The United Kingdom government has announced it will be increasing the Immigration Health Surcharge, a fee that is applicable to those applying for a UK visa and will take effect from December 2018.

The announcement for the possible increase was made by the UK government in February 2018 and has been finalised to take effect by the UK Home Office in December, subject to the final approval from Parliament.

The Immigration Health Surcharge provides funds towards the National Health Service that applicants will be able to access, once they are living in the UK and have been granted their visa.

Applicants must pay for an Immigration Health Surcharge as part of their process to obtaining a UK visa. Applicants must also meet the following criteria; be nationals from a country outside of the European Economic Area, applying for a visa to work, study or join family in the UK for more than six months or be applying for a UK ancestry visa lasting five years.

Individuals applying for a visitors visa are exempted from paying the surcharge.

Currently, South Africans pay an estimated R 3765  (£200) as part of their immigration visa application, the increase will see the cost rise to a staggering R 7530 (£ 400).

UK Government estimates that an average of R 8848 (£470) is spent by individuals who are required to pay the health surcharge fee once in the country. The increase is estimated to add a whopping £220-million into the pockets of the UK National Health Service.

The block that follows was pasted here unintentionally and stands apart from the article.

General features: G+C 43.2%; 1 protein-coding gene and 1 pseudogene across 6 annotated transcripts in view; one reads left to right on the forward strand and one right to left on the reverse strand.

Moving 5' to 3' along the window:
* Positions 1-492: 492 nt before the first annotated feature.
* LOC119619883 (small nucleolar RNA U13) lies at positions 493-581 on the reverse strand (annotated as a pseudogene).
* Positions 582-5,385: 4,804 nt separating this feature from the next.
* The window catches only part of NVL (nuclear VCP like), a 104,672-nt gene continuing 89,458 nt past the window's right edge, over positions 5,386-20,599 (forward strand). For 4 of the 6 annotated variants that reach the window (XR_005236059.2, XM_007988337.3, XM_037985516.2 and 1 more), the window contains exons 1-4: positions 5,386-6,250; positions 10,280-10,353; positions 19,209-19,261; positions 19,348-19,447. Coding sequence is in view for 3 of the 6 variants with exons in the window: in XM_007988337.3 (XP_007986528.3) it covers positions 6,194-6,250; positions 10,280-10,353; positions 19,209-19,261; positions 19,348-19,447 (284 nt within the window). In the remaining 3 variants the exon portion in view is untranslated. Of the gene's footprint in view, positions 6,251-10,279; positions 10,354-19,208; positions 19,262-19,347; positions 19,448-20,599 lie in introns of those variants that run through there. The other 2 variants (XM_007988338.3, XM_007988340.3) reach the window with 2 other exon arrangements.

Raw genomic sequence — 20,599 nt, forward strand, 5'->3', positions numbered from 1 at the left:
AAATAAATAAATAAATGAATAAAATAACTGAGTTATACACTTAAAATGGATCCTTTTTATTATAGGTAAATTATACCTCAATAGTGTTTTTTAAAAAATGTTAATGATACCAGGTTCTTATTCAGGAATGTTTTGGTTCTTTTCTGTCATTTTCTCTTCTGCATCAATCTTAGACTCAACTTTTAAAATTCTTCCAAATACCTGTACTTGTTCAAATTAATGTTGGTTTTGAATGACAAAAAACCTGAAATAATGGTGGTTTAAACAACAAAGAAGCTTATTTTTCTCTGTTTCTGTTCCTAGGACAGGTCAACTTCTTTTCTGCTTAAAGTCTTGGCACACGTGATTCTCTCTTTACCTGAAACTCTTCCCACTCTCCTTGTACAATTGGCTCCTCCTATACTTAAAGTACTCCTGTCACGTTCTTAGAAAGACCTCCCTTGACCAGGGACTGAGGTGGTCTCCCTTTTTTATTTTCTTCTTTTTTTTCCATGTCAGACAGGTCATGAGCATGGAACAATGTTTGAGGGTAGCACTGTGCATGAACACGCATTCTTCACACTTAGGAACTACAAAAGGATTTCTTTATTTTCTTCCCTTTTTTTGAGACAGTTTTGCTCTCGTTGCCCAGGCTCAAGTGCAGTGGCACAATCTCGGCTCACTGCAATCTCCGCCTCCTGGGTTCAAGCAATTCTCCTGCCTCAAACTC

Those filing for a UK ancestry visa to reside in the country for five years, will fork out a huge sum of R37 652 (£2000) for the Immigration Health Surcharge. Applicants applying for a student visa or youth mobility visa will pay a discounted rate of R5647  (£300) as of December 2018.

Breytenbach’s Immigration Consultants explained more about the health surcharge in a statement.

“Persons applying for Indefinite Leave to Remain and British Citizenship do not have to pay the immigration health surcharge. Vulnerable groups, such as slavery victims and asylum seekers are exempt,” said the Breytenbach’s Immigration Consultants statement.

South Africans are urged to get their UK visa applications in before December 2018, to avoid paying the high costs that will soon be implemented.

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Article written by

Ishani Chetty

Ishani is a vegetarian who is passionate about social issues, the environment and current affairs.